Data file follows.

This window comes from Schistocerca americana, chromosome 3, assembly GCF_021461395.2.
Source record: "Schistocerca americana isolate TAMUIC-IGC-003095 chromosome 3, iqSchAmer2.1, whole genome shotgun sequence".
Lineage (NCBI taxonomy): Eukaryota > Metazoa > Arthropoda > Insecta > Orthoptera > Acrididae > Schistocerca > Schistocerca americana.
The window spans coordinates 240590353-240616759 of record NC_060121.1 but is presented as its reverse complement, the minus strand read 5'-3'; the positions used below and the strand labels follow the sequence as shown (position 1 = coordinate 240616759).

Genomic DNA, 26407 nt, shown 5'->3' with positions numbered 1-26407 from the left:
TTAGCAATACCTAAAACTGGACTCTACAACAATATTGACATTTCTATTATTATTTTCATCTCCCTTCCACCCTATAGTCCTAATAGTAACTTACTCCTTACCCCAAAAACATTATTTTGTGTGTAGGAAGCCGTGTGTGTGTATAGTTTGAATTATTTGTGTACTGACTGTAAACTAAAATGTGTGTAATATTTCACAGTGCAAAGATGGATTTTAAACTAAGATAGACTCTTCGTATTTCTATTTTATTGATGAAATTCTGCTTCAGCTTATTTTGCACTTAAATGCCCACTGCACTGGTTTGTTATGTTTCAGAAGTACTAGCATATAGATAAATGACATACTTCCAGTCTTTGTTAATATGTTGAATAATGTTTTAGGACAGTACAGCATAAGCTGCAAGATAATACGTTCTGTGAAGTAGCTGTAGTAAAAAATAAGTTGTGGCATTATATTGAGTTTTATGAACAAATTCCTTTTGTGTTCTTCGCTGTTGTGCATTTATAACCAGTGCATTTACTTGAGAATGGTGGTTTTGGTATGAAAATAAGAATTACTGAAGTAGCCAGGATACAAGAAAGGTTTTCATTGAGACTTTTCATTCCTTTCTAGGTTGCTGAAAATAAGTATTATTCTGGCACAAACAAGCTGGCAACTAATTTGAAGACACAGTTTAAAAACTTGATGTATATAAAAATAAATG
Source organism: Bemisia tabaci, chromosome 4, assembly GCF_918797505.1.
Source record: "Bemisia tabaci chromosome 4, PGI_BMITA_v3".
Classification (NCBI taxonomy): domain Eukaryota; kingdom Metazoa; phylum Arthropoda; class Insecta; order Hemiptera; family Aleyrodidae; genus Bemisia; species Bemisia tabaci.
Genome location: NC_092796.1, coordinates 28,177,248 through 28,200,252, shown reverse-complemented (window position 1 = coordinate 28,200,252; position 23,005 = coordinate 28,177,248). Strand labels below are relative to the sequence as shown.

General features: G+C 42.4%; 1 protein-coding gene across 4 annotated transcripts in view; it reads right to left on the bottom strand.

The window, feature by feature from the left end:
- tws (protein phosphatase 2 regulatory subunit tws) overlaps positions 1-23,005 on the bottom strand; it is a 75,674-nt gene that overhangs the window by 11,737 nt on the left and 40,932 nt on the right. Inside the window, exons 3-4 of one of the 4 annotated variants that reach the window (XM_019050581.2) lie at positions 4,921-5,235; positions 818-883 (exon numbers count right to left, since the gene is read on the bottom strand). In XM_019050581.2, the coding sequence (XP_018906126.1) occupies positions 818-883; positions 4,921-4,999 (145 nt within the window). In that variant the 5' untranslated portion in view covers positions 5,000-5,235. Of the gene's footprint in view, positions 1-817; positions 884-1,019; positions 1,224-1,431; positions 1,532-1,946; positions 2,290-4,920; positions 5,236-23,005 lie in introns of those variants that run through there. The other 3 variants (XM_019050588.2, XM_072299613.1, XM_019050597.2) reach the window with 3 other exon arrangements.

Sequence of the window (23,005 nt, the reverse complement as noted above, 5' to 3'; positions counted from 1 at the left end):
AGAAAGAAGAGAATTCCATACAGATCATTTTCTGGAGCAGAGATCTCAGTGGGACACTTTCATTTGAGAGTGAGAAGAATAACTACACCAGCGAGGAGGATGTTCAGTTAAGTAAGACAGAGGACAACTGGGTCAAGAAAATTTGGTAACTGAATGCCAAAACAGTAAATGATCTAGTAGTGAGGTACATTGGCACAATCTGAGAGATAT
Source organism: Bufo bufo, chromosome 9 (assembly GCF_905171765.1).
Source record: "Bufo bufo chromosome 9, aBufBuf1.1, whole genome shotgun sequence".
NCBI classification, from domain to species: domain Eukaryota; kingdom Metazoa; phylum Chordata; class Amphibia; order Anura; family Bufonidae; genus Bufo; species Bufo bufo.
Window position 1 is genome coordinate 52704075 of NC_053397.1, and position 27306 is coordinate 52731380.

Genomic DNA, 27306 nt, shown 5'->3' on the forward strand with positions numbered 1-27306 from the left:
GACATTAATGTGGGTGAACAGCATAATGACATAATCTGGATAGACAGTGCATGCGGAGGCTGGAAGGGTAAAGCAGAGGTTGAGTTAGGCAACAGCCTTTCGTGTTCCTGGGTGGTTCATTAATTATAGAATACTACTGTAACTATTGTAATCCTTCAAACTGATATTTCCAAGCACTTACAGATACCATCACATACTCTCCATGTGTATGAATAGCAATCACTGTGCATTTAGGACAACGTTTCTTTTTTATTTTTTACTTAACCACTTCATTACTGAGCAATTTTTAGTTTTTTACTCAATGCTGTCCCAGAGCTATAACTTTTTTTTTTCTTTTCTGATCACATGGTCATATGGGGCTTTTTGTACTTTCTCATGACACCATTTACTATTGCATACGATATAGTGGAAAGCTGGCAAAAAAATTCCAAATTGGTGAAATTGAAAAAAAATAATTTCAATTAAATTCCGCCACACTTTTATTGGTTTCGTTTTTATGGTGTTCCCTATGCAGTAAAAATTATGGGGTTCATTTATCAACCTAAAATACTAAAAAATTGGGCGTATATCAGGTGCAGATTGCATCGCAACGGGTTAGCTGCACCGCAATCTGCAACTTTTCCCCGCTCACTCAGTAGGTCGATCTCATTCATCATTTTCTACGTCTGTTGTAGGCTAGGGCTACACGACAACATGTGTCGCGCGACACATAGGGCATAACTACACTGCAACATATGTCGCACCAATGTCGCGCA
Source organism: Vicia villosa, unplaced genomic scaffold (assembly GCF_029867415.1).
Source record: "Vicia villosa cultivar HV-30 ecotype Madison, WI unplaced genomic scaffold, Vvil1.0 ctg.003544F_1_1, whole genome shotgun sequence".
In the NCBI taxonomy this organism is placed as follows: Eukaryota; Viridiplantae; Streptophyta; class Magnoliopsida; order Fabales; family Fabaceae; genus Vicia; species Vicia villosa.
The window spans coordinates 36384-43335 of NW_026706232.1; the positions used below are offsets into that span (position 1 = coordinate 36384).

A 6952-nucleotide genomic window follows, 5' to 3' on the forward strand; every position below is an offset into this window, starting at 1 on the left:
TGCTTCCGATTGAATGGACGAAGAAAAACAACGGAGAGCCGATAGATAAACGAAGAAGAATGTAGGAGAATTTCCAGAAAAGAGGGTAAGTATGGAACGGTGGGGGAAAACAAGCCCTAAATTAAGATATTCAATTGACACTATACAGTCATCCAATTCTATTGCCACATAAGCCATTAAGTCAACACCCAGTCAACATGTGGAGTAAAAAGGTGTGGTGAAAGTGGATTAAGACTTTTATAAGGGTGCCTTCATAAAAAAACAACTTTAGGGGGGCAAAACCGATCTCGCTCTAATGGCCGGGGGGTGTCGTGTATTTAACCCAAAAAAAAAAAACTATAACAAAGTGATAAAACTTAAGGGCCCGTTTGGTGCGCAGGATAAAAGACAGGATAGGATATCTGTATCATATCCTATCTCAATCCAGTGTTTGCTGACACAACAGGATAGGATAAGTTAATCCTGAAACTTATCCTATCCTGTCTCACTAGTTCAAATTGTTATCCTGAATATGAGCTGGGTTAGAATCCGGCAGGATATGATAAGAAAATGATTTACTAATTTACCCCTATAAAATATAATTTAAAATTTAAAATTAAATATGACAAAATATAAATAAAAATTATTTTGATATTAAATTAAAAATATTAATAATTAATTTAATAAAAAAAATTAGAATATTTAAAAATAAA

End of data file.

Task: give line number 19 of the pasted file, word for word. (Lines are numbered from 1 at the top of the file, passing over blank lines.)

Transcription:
Window position 1 is genome coordinate 52704075 of NC_053397.1, and position 27306 is coordinate 52731380.